Meditation is an integral part of the rosary. This mode of meditation is the process of reflecting on the mysteries of the rosary. With practice, this may in time turn into contemplation on the mysteries. The practice of meditation during the praying of repeated Hail Marys dates back to 15th century Carthusian monks, and was soon adopted by the Dominicans at large. By the 16th century the practice of meditation during the rosary had spread across Europe, and the book Meditationi del Rosario della Gloriosa Maria Virgine (i.e. Meditations on the Rosary of the Glorious Virgin Mary) printed in 1569 for the rosary confraternity of Milan provided an individual meditation to accompany each bead or prayer.
Saint Teresa of Avila's meditative approach of focusing on "the favor which God bestowed upon us by giving us His only Son" can be viewed as the basis of most scriptural rosary meditations. In his 2002 encyclical Rosarium Virginis Mariae, Pope John Paul II placed the rosary at the very center of Christian spirituality. Emphasizing that the final goal of Christian life is to be transformed, or "transfigured", into Christ he stated that the rosary helps believers come closer to Christ by contemplating Christ. He stated that the rosary unites us with Mary's own prayer, who, in the presence of God, prays with us and for us. and stated that: "To recite the rosary is nothing other than to contemplate with Mary the face of Christ."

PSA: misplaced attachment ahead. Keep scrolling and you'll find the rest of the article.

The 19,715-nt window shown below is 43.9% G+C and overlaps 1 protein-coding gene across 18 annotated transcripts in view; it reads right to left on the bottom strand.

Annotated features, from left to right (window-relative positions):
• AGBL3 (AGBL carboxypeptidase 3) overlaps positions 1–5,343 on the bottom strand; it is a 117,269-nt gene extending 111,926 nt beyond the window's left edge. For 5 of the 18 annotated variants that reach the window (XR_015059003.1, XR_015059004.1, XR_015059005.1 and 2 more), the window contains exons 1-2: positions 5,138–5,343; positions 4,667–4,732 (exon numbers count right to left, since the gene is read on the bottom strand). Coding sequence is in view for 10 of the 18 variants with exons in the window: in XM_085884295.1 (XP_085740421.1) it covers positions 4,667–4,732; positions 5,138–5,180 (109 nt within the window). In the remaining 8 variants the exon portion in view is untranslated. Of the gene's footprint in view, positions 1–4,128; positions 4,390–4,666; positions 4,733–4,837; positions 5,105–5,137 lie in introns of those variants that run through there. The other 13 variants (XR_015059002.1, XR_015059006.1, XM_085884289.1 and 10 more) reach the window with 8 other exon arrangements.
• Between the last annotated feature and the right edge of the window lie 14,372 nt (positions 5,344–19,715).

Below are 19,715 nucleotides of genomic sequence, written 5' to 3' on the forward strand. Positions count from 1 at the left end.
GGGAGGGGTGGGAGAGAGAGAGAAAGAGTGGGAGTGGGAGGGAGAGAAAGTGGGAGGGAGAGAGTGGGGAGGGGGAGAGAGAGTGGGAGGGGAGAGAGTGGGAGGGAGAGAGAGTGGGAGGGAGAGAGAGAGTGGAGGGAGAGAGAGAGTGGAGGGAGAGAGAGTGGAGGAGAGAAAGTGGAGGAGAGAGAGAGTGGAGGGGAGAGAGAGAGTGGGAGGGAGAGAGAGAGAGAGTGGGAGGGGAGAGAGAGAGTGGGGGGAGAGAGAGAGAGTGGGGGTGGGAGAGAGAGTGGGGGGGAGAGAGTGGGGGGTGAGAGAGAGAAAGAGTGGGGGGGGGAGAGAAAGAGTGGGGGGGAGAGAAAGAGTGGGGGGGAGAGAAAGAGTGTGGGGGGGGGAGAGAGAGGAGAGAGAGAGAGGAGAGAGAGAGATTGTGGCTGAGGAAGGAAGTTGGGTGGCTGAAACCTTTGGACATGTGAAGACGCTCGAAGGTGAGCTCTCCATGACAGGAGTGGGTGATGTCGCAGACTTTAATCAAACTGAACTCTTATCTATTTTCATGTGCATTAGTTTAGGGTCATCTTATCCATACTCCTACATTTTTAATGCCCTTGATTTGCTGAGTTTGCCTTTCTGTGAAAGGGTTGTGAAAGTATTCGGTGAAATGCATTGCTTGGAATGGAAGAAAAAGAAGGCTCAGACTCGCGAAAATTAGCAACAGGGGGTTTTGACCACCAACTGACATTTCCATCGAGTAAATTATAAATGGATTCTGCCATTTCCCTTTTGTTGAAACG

See also: Omphaloskepsis
During the Byzantine Empire, between the 10th and 14th centuries, a tradition of prayer called hesychasm developed, particularly on Mount Athos in Greece, and continues to the present. St. Gregory of Sinai is considered by most to be the founder of the hesychastic approach to prayer. This tradition uses a special posture and breathing rituals, accompanied by the repetition of a short prayer (traditionally the Jesus Prayer) giving rise to suggestions that it may have been influenced by Indian approaches. "While some might compare it [hesychastic prayer] with a mantra, to use the Jesus Prayer in such a fashion is to violate its purpose. One is never to treat it as a string of syllables for which the 'surface' meaning is secondary. Likewise, hollow repetition is considered to be worthless (or even spiritually damaging) in the hesychast tradition."[user-generated source?] Rather, it is to be in the spirit of a true mantra. This style of prayer was at first opposed as heretical by Barlam in Calabria, but was defended by Saint Gregory Palamas. Coming from hesychia ("stillness, rest, quiet, silence"), hesychasm continues to be practiced in the Eastern Orthodox Church and some other Eastern Churches of the Byzantine Rite. Hesychasm has not gained significance in neither the Western Christian Churches nor the Oriental Christian Churches.
In hesychasm, the Jesus prayer, consisting of the phrase: "Lord Jesus Christ, Son of God, have mercy on me" is repeated either for a set period of time or a set number of times. Hesychasm is contrasted with the more mental or imaginative forms of Christian meditation in which a person is encouraged to imagine or think of events from the life of Jesus or sayings from the Gospel. Sometimes hesychasm has been compared to the meditative techniques of oriental religions and it is possible that there were interactions between Hesychasts and Sufis, but this has not been proven.